The purpose behind a black-tie dress code is that there is a certain uniformity, with everyone looking classy and elegant. Here is how to pull of the black-tie dress code with class and style.
It obviously a no-brainer that your dinner jacket should be black or midnight blue, with the lapel being peaked or a shawl collar. It is imperative that it has a satin or grosgrain facing, with the buttons and the bowtie using the same fabric.
Personal experience has seen me favouring grosgrain, as it retains that wonderful retro aesthetic. Avoid a notched lapel, as it conjures up images of business meeting and office work; a black-tie event is to be more formal than that. Go for a peaked lapel if you have narrow shoulders, as it gives the illusion of them being broader than they actually are. But, if you have a square shaped face, or already have broad shoulders, then your best bet would be to opt for shawl collar.
While single breasted jackets mostly have one button, options with two are perfectly fine. This is the best choice for those not on the slim side, but the opposite camp can choose a double-breasted style to add some weight to their appearance.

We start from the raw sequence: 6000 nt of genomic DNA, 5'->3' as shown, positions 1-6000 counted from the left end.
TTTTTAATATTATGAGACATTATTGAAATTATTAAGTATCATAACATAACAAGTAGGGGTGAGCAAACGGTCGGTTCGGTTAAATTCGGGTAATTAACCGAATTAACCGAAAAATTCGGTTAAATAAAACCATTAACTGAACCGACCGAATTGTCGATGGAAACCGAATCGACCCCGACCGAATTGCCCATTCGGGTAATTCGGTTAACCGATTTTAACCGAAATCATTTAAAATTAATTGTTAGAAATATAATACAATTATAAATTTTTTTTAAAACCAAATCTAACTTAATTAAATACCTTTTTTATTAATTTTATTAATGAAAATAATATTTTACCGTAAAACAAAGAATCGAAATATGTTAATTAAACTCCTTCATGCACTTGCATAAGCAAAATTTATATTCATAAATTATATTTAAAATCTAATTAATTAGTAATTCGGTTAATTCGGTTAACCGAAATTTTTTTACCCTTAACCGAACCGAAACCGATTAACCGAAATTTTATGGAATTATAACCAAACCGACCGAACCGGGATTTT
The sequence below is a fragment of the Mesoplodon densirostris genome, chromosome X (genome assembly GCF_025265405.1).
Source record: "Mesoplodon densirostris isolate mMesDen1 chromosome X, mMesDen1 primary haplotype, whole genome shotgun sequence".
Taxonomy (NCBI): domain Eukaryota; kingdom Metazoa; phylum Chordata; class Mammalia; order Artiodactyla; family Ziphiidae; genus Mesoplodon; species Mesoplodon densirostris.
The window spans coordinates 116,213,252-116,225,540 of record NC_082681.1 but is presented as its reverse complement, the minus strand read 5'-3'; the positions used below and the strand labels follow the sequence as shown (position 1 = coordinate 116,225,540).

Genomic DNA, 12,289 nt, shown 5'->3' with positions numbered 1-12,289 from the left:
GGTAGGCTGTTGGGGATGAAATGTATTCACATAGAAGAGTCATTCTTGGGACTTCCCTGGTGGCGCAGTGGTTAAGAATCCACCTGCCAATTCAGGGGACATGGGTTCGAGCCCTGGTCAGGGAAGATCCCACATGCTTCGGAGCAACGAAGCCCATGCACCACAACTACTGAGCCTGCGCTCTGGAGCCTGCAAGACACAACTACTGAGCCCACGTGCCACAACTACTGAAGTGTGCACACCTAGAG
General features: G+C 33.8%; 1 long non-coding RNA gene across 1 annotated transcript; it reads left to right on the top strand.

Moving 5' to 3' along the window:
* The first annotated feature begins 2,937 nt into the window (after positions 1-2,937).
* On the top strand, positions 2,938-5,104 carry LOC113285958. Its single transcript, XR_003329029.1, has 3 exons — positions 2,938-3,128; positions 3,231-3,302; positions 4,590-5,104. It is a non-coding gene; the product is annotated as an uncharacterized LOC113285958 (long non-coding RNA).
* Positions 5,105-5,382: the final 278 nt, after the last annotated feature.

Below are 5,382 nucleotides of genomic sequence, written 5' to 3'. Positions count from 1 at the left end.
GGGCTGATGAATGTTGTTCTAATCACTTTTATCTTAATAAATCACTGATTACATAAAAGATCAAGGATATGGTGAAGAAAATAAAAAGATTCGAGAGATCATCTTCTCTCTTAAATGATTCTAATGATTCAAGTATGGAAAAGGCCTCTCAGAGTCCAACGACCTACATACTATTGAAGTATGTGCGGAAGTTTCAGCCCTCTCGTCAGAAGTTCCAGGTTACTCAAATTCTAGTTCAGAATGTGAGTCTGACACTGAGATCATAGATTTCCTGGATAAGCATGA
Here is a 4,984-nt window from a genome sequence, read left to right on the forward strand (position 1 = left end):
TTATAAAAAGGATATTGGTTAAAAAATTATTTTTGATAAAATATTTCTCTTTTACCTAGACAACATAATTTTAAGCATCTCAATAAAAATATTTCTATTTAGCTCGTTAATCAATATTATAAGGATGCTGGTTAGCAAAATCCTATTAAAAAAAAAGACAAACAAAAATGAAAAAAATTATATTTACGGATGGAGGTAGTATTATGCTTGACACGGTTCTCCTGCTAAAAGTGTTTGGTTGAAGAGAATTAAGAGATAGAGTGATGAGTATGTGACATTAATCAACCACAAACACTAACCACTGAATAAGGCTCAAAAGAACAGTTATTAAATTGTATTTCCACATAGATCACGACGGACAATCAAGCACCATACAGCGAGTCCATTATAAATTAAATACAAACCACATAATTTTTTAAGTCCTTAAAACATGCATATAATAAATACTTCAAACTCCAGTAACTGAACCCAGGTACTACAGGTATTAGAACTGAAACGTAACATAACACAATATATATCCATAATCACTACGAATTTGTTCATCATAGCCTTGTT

Your trousers should definitely match your jacket, and ideally have a grosgrain stripe running down the side seam. Double stripes are considered white tie dress code, but some cheaper suits will completely disregard this information.
You should choose a pleat front shirt with a turn down collar. Double cuffs are essential, just for the ability to wear cuff-links, and you can further the appearance of elegance by choosing a shirt that uses studs in place of buttons, black onyx or white pearl being the obvious colour choices.
The Bow Tie
Make sure you pick a bow tie that requires you to tie it by yourself, and not a pre-tied option. If you find yourself having difficulty, there are plenty of online tutorial videos that will help you learn how to tie it properly.
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